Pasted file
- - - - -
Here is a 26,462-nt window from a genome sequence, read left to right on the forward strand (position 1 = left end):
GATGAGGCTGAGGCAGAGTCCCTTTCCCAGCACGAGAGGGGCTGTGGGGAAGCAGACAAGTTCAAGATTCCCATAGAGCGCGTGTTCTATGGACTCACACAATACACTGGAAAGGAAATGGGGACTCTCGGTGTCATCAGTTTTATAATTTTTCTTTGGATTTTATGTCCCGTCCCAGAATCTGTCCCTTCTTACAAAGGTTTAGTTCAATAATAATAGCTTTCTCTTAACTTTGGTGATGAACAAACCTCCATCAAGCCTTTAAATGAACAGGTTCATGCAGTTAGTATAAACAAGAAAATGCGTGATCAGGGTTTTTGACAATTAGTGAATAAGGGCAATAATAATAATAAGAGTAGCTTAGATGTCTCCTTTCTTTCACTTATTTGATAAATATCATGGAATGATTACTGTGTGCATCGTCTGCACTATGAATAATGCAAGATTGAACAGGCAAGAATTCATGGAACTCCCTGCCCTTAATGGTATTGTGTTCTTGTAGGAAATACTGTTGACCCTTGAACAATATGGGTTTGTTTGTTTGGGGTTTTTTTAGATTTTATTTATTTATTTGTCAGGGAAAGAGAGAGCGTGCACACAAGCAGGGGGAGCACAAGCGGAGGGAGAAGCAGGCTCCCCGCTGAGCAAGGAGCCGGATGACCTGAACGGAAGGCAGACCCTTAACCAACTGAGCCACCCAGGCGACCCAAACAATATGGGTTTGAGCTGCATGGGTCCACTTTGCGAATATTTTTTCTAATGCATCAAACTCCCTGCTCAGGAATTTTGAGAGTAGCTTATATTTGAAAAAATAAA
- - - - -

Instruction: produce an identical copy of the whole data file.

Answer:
Here is a 26,462-nt window from a genome sequence, read left to right on the forward strand (position 1 = left end):
GATGAGGCTGAGGCAGAGTCCCTTTCCCAGCACGAGAGGGGCTGTGGGGAAGCAGACAAGTTCAAGATTCCCATAGAGCGCGTGTTCTATGGACTCACACAATACACTGGAAAGGAAATGGGGACTCTCGGTGTCATCAGTTTTATAATTTTTCTTTGGATTTTATGTCCCGTCCCAGAATCTGTCCCTTCTTACAAAGGTTTAGTTCAATAATAATAGCTTTCTCTTAACTTTGGTGATGAACAAACCTCCATCAAGCCTTTAAATGAACAGGTTCATGCAGTTAGTATAAACAAGAAAATGCGTGATCAGGGTTTTTGACAATTAGTGAATAAGGGCAATAATAATAATAAGAGTAGCTTAGATGTCTCCTTTCTTTCACTTATTTGATAAATATCATGGAATGATTACTGTGTGCATCGTCTGCACTATGAATAATGCAAGATTGAACAGGCAAGAATTCATGGAACTCCCTGCCCTTAATGGTATTGTGTTCTTGTAGGAAATACTGTTGACCCTTGAACAATATGGGTTTGTTTGTTTGGGGTTTTTTTAGATTTTATTTATTTATTTGTCAGGGAAAGAGAGAGCGTGCACACAAGCAGGGGGAGCACAAGCGGAGGGAGAAGCAGGCTCCCCGCTGAGCAAGGAGCCGGATGACCTGAACGGAAGGCAGACCCTTAACCAACTGAGCCACCCAGGCGACCCAAACAATATGGGTTTGAGCTGCATGGGTCCACTTTGCGAATATTTTTTCTAATGCATCAAACTCCCTGCTCAGGAATTTTGAGAGTAGCTTATATTTGAAAAAATAAA